Thymoma associated with severe pancytopenia and Good’s syndrome: case report
Case Report

Thymoma associated with severe pancytopenia and Good’s syndrome: case report

Diana S. Hsu1^, Sawley A. Wilde1, Jeffrey B. Velotta2

1Department of Surgery, Highland Hospital, University of California, San Francisco-East Bay, Oakland, CA, USA; 2Department of Surgery, Kaiser Permanente Oakland Medical Center, Oakland, CA, USA

^ORCID: 0000-0002-8215-856X.

Correspondence to: Diana S. Hsu. Department of Surgery, Highland Hospital, University of California, San Francisco-East Bay, 1411 East 31st Street, QIC 22134, Oakland, CA 94602, USA. Email: dianahsu@alamedahealthsystem.org.

Abstract: We report a rare case of thymoma associated with pancytopenia and Good’s syndrome. The patient was a previously healthy 60-year-old female who presented to the emergency department with a severe headache. Her initial work up was significant for a parenchymal hemorrhage and severe pancytopenia. A CAT scan of her chest, abdomen, and pelvis demonstrated a large mediastinal mass and core biopsy confirmed thymoma. Bone marrow aspirate was hypocellular. Initial multidisciplinary discussion recommended immunosuppressive therapy to treat her aplastic anemia prior to resection. However, she remained transfusion-dependent from her pancytopenia and required prolonged admission. Ultimately, the patient was unable to undergo immunosuppressive therapy due to persistent infection. Hematology/oncology believed that the initial response to immunosuppressive therapy would further compromise her immune function and would be detrimental for the patient. After undergoing thymectomy, she suffered from persistent severe pancytopenia, diarrhea, and pneumonia. She remained transfusion-dependent and despite remaining on broad spectrum antimicrobials, she continued to have fevers. She was diagnosed with Good’s syndrome postoperatively after she was found to be hypogammaglobulinemic. She received intravenous immunoglobulin (IVIG) immediately, but ultimately expired from multi-system organ failure. This case report highlights the importance of early diagnosis and multidisciplinary treatment for patients who have hypogammaglobulinemia, severe pancytopenia, and thymoma. We recommend early treatment of IVIG.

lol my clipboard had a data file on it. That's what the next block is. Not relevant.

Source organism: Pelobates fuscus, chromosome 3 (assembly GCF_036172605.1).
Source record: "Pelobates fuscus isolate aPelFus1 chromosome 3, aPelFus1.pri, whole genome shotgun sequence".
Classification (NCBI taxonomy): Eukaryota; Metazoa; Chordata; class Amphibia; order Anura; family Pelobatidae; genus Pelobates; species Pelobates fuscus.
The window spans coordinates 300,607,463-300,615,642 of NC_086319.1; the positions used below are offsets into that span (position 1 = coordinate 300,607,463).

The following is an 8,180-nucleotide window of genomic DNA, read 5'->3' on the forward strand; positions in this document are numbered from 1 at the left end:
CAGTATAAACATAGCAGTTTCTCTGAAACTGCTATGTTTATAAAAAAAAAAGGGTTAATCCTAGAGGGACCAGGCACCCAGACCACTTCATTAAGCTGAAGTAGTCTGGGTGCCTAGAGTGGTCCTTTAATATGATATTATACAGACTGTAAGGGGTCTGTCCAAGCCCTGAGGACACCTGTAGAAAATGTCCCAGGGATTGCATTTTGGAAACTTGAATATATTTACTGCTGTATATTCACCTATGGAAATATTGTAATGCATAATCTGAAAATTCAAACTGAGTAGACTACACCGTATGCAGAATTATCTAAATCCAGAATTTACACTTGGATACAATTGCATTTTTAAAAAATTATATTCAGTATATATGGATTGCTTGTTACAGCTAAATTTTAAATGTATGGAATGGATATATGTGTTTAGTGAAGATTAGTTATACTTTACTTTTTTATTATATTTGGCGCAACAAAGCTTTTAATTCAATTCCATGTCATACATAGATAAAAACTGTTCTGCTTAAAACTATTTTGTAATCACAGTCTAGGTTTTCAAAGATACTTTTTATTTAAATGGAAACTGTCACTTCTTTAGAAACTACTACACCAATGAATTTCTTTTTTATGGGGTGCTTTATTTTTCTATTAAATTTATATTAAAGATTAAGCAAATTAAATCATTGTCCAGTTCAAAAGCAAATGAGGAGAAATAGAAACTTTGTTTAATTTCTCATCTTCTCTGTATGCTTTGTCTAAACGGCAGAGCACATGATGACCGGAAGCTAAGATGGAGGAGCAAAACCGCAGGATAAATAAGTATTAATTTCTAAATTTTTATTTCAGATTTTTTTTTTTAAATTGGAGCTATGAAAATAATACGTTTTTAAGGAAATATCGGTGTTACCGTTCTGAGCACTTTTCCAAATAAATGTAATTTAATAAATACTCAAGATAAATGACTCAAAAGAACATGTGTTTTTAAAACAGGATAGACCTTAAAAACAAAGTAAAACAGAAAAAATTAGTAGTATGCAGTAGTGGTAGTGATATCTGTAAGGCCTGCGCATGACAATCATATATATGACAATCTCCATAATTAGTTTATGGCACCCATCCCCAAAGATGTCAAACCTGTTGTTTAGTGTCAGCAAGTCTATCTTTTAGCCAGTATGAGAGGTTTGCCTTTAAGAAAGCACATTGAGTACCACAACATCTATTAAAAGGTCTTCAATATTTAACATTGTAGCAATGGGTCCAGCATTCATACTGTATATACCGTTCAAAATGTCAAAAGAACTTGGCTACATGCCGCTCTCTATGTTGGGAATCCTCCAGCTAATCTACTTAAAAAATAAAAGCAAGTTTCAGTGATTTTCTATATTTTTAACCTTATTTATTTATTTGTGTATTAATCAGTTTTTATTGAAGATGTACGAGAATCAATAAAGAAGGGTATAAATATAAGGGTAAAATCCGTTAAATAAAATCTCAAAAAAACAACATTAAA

Keywords: Thymoma; Good’s syndrome; pancytopenia; immunodeficiency; hypogammaglobulinemia; case report


Received: 12 January 2021; Accepted: 18 March 2021; Published: 25 July 2021.

doi: 10.21037/acr-21-4


Introduction

Thymoma is known to have associated hematologic autoimmune and paraneoplastic syndromes. Approximately half of patients diagnosed with thymomas are found to have paraneoplastic syndromes, with myasthenia gravis being the most common and seen in up to 25–40% of patients with thymoma (1). Hematologic autoimmune manifestations are less common, and of these, pure red cell aplasia is the most common, seen in 2–5% of patients with thymoma. Pancytopenia and Good’s syndrome are both independently rare associated findings in patients with thymoma (2,3). Our patient was diagnosed with pancytopenia and thymoma upon presentation and found to have Good’s syndrome, in addition to pancytopenia, postoperatively. Surgery is the mainstay therapy for thymoma and paraneoplastic syndromes such as myasthenia gravis, but treatment guidelines for thymoma-associated hematologic autoimmune syndromes is less clear (4,5). Based on an extensive literature review, this patient’s presentation is extremely uncommon and has not been specifically reported prior to this.

We present the following case in accordance with the CARE reporting checklist (available at http://dx.doi.org/10.21037/acr-21-4).


Case presentation

A previously healthy 60-year-old female presented to the emergency department with severe headaches, night sweats, low grade fevers, and ecchymoses. Her work up revealed an acute small parenchymal hemorrhage, severe pancytopenia, most notably thrombocytopenia with platelets of 2 (reference range, 140–400 K/uL) and absolute neutrophil count 0.2 (reference range, 1.8–7.9 K/uL), and a large anterior mediastinal mass with concern for thymoma (Figure 1). She underwent mediastinal mass and bone biopsy, which confirmed thymoma and empty marrow without hematopoiesis, respectively.

Figure 1 Coronal, sagittal, and axial images (clockwise from top left) of the patient’s thymoma. Tumor size was 12.5 cm × 6 cm × 12.5 cm.